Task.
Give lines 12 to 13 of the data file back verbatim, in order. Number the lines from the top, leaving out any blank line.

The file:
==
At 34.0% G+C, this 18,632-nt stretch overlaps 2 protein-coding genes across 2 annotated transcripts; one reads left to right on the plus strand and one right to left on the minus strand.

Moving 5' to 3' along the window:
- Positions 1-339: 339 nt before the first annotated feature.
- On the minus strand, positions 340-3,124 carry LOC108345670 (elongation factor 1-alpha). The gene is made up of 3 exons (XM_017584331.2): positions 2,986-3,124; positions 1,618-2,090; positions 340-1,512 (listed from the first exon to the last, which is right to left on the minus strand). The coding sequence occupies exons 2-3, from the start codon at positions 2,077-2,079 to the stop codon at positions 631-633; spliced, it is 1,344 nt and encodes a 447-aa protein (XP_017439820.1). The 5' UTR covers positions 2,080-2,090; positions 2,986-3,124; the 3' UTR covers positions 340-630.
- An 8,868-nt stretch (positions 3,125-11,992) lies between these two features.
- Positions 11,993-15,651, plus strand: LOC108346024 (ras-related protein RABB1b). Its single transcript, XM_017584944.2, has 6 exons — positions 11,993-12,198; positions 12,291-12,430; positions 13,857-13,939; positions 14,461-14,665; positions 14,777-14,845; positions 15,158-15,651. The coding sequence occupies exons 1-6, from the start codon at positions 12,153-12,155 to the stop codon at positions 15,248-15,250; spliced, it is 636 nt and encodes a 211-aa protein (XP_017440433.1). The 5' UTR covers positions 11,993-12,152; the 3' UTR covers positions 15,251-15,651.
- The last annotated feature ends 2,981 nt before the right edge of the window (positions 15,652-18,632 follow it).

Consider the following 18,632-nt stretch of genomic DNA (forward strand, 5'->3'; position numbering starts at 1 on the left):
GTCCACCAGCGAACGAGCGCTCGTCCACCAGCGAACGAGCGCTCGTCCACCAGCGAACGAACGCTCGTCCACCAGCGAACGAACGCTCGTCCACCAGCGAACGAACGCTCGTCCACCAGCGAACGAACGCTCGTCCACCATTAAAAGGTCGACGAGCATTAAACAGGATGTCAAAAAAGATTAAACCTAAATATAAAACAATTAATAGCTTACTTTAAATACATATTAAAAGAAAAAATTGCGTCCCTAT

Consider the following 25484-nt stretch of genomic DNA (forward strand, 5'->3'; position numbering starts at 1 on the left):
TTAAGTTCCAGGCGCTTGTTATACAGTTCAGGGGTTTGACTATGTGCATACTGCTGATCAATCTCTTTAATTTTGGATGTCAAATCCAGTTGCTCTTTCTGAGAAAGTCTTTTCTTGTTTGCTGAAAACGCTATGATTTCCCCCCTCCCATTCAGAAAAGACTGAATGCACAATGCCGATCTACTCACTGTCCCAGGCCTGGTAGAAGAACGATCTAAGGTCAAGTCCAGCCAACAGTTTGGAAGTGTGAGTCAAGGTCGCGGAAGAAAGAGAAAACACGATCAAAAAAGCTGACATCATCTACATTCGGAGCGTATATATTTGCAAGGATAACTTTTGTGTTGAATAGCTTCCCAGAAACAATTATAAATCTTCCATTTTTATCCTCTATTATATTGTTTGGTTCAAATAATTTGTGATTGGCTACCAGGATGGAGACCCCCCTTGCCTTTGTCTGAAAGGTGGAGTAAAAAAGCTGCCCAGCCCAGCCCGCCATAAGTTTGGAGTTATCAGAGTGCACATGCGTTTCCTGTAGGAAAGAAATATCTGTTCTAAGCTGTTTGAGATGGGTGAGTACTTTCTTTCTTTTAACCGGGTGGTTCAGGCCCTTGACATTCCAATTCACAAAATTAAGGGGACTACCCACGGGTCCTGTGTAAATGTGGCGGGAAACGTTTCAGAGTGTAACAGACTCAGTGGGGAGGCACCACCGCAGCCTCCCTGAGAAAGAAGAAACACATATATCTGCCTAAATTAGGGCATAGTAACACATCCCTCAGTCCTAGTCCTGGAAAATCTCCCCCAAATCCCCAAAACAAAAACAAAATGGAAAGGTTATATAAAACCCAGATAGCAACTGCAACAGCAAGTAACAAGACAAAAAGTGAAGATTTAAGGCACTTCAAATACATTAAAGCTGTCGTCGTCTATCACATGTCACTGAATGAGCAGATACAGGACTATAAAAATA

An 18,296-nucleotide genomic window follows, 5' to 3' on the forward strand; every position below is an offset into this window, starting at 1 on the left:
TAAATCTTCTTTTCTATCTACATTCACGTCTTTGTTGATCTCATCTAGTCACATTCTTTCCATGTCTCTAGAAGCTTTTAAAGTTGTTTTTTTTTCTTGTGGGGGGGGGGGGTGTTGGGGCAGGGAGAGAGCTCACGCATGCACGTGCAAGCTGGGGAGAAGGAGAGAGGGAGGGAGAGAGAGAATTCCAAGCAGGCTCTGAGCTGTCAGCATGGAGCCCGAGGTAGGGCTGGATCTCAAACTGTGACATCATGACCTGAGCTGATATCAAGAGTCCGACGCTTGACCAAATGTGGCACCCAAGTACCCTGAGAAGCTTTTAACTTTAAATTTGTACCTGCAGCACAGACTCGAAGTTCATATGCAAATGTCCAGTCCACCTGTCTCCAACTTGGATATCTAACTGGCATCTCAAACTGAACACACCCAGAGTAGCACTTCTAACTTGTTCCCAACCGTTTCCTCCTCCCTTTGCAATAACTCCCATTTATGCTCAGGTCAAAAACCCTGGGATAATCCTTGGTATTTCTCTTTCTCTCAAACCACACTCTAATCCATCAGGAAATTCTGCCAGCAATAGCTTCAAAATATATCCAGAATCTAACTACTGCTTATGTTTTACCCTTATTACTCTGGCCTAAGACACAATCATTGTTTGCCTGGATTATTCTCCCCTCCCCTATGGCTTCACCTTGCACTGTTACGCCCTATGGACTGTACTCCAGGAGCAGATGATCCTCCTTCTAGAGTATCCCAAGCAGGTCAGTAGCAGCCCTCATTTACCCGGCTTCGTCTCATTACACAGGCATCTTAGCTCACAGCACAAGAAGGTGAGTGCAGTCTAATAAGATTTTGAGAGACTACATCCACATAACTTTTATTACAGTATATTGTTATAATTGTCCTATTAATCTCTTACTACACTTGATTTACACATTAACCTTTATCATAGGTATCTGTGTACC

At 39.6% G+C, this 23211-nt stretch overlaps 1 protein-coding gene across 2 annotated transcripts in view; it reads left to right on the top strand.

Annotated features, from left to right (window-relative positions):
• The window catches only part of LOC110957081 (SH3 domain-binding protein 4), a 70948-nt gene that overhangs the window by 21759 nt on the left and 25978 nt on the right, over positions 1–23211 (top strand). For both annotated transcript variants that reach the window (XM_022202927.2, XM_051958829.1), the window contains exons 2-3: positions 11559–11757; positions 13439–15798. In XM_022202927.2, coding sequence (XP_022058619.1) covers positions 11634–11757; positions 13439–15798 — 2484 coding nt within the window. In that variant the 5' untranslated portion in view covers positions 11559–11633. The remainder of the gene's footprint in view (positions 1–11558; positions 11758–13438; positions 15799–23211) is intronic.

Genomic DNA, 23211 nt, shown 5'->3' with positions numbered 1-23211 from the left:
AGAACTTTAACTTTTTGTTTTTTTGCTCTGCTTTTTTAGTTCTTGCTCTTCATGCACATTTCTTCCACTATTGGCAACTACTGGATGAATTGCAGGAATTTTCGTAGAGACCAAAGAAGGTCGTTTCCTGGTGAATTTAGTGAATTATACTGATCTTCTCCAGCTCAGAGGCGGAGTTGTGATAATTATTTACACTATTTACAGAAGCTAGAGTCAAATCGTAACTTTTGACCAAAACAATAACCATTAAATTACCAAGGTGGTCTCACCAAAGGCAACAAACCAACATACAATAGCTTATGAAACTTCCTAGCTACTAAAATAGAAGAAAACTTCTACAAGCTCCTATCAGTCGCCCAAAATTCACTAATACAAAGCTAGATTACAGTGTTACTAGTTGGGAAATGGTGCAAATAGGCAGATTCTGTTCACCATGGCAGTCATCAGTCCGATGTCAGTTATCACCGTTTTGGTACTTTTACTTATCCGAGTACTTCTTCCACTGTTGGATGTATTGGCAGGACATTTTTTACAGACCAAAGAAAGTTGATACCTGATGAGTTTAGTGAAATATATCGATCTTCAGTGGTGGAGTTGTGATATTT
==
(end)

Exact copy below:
An 18,296-nucleotide genomic window follows, 5' to 3' on the forward strand; every position below is an offset into this window, starting at 1 on the left:
TAAATCTTCTTTTCTATCTACATTCACGTCTTTGTTGATCTCATCTAGTCACATTCTTTCCATGTCTCTAGAAGCTTTTAAAGTTGTTTTTTTTTCTTGTGGGGGGGGGGGGTGTTGGGGCAGGGAGAGAGCTCACGCATGCACGTGCAAGCTGGGGAGAAGGAGAGAGGGAGGGAGAGAGAGAATTCCAAGCAGGCTCTGAGCTGTCAGCATGGAGCCCGAGGTAGGGCTGGATCTCAAACTGTGACATCATGACCTGAGCTGATATCAAGAGTCCGACGCTTGACCAAATGTGGCACCCAAGTACCCTGAGAAGCTTTTAACTTTAAATTTGTACCTGCAGCACAGACTCGAAGTTCATATGCAAATGTCCAGTCCACCTGTCTCCAACTTGGATATCTAACTGGCATCTCAAACTGAACACACCCAGAGTAGCACTTCTAACTTGTTCCCAACCGTTTCCTCCTCCCTTTGCAATAACTCCCATTTATGCTCAGGTCAAAAACCCTGGGATAATCCTTGGTATTTCTCTTTCTCTCAAACCACACTCTAATCCATCAGGAAATTCTGCCAGCAATAGCTTCAAAATATATCCAGAATCTAACTACTGCTTATGTTTTACCCTTATTACTCTGGCCTAAGACACAATCATTGTTTGCCTGGATTATTCTCCCCTCCCCTATGGCTTCACCTTGCACTGTTACGCCCTATGGACTGTACTCCAGGAGCAGATGATCCTCCTTCTAGAGTATCCCAAGCAGGTCAGTAGCAGCCCTCATTTACCCGGCTTCGTCTCATTACACAGGCATCTTAGCTCACAGCACAAGAAGGTGAGTGCAGTCTAATAAGATTTTGAGAGACTACATCCACATAACTTTTATTACAGTATATTGTTATAATTGTCCTATTAATCTCTTACTACACTTGATTTACACATTAACCTTTATCATAGGTATCTGTGTACC